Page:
One of the great things about living in a country with people who practice so many religions and come from so many countries and cultures is learning about their traditions and sharing in their holiday celebrations. December is a busy time for many religions and cultures, why not plan at least one activity around a tradition, religion, or culture outside of your own? Here are some ideas:
Bring a dreidel toy home and play throughout the week. At the end of each game, the child with the most gelt, candy coins that represent charity, wins.
Las Posadas—December 16–24
Join or host a Las Posadas celebration with other families. The kids can join in that night's procession, break star-shaped piñatas, and everyone can enjoy traditional foods like tamales, warm punch, and hot chocolate.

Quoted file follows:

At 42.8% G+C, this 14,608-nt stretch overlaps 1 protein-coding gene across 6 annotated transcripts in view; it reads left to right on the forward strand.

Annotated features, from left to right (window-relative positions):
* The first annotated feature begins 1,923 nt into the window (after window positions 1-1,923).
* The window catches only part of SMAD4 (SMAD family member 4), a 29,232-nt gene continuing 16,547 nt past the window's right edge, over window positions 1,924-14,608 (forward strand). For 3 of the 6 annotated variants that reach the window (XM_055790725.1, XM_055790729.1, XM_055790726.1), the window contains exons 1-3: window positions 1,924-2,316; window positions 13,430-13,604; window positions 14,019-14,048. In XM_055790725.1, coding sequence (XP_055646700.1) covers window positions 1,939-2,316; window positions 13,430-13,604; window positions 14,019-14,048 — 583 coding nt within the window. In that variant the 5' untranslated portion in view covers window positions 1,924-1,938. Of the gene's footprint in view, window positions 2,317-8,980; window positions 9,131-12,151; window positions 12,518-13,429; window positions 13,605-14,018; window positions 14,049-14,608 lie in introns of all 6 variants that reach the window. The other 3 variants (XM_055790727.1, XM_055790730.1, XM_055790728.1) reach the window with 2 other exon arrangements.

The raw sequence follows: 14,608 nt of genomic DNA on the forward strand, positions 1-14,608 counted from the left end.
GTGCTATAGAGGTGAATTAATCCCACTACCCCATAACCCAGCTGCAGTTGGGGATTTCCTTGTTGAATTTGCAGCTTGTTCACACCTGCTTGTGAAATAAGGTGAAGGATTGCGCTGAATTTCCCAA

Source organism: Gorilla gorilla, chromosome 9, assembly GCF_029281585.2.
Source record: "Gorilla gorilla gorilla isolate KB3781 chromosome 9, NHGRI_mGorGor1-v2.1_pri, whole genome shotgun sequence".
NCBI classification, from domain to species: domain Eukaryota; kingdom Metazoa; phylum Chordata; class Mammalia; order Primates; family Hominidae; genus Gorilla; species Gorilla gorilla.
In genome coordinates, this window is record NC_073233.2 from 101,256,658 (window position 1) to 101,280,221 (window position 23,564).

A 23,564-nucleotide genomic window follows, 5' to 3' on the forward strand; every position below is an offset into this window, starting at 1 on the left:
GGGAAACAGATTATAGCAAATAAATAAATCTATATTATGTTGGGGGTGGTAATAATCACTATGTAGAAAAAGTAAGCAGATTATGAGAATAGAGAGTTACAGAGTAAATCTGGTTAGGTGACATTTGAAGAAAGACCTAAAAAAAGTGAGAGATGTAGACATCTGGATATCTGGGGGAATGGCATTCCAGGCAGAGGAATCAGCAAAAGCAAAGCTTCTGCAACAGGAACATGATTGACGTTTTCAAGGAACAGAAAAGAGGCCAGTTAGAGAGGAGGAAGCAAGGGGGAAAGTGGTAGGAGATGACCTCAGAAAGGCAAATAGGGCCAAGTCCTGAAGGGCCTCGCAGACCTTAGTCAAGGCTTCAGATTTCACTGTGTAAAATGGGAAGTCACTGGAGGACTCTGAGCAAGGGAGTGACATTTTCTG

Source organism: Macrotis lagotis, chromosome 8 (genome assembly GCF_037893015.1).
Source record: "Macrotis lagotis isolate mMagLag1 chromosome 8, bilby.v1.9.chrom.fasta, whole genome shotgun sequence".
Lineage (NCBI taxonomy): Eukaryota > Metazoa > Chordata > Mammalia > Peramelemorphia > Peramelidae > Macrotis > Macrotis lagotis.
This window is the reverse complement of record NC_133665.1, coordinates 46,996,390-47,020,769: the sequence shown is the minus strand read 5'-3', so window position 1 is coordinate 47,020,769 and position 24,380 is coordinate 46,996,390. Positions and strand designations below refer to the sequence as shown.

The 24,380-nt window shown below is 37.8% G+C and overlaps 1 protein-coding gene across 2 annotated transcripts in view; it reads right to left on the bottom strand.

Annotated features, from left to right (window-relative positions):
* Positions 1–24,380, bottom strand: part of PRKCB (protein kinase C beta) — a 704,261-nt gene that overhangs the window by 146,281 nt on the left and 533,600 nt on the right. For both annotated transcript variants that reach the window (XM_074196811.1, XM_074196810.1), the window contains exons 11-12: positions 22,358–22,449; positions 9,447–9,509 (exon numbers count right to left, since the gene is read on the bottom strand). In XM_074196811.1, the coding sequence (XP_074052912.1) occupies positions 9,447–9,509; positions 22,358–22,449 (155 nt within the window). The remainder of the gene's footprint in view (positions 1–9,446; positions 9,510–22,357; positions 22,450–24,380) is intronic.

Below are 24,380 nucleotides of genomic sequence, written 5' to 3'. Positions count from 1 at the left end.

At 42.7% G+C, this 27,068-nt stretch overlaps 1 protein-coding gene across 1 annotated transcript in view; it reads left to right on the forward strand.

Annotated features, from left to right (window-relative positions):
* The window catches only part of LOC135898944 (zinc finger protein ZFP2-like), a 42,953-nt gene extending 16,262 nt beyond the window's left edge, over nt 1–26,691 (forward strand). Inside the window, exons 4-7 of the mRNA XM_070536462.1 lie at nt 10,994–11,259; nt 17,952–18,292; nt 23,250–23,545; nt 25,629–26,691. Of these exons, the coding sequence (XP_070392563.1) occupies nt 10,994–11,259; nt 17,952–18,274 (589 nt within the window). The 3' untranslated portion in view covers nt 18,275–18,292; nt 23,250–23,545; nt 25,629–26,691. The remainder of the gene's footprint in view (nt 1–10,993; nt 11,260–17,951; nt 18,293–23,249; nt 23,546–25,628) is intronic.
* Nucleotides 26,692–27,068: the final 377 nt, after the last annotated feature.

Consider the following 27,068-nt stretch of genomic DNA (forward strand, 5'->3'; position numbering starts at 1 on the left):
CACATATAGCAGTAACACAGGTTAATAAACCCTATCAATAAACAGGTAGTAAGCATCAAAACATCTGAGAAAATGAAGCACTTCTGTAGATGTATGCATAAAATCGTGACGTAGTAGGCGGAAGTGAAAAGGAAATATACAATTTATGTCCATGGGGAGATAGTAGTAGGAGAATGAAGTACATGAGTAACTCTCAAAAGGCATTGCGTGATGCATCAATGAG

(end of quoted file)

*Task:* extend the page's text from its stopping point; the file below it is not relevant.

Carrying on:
Winter Solstice—December 21
Each culture has a different way of celebrating the winter solstice, so find a festivity in your neighborhood. Expect feasting, singing, and dancing, and maybe even a bonfire.
Santa has become a Christmas favorite for kids of many religions, but the reason Christians celebrate Christmas is to honor Jesus Christ's birthday. Throughout his life, Jesus was charitable and giving. If Santa brings gifts to your children this year, ask them to donate some of their old toys to kids who are less fortunate.
Kwanzaa—December 26–January 1
As families and cultures merge, hold on to traditions from your family's past and teach them to your child. Just as each day of Kwanzaa focuses on a principle that is part of the African heritage, you can focus on your family's culture and history, whether it's an African, European, Asian, South American, or Native American. Teach your child about his or her ancestors and what they overcame to live their life and have a family that led to your family today.
Don't forget other big holidays coming up in the first half of 2018. Chinese New Year is on January 28, Purim begins February 28, Passover begins March 30, Easter is on April 1, and Ramadan begins May 15.